China-based educationist Isabel Crook passes away
Isabel Crook, a 107-year-old Canadian educator based in Beijing, died on Sunday.
Crook was a recipient of China's highest distinction for foreigners, the Friendship Medal, and is a name familiar to many Chinese English language students.
Along with her husband, David Crook (1910–2000), the Crooks had lengthy careers as English teachers, including at what is today Beijing Foreign Studies University.
They were pioneers of English education, devising a curriculum and compiling textbooks for English instruction in the new China. Their efforts led to the cultivation of a large number of professionals in the fields of foreign affairs and language instruction.
Through their regular contributions to language journals such as "The English Language Learning," they also made an incalculable number of young Chinese proficient in English, particularly in the early years following the reforms and opening-up of China in 1979.
Isabel Crook was born to a Canadian missionary family in China on December 15,1915.
The couple published "Revolution in a Chinese Village" in 1959. At a time when Cold War stereotypes were the norm, they provided a positive image of China to the outside world through this classic study and other writings and talks.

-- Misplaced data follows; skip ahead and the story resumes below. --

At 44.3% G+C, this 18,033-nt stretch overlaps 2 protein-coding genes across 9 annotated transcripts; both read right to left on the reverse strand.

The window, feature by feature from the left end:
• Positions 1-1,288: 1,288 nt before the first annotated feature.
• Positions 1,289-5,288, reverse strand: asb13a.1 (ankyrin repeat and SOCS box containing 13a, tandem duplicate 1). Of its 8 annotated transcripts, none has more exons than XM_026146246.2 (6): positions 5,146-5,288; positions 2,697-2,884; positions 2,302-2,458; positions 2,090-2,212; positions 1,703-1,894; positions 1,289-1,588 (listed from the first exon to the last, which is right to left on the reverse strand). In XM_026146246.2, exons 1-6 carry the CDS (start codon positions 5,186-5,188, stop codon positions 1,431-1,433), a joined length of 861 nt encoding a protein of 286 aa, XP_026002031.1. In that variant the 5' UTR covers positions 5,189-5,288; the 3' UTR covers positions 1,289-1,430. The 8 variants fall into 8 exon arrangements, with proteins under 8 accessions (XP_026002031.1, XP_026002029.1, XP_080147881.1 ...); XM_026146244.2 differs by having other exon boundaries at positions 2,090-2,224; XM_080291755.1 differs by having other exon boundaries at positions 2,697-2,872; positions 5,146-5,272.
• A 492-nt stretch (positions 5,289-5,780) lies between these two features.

She met David in the summer of 1940 in Chengdu. They became engaged, and a year later they were married in London.
David joined the Royal Air Force and was sent to India, Ceylon (now Sri Lanka), and Burma (Myanmar) during World War II, whereas Isabel served in the Canadian Women's Army Corps.
After the war, Isabel Crook enrolled in a doctoral program at the London School of Economics and Political Science under anthropologist Raymond Firth, but she had to discontinue her studies.
In 1950, she wrote to Firth from China.
"Dave and I have both changed a lot since we first came here three years ago. We came here in the first place more or less to see and study what was going on. Now we have become more and more directly absorbed in the great changes going on in China. Therefore I do not feel that I can leave here in the very near future as you advise and as the Committee stimulates."
The Crooks' work on rural China contributed to a better understanding of the Chinese countryside and the changes that have taken place in liberated areas.
But they are better known today in China for their work as English teachers than for their field research in rural China.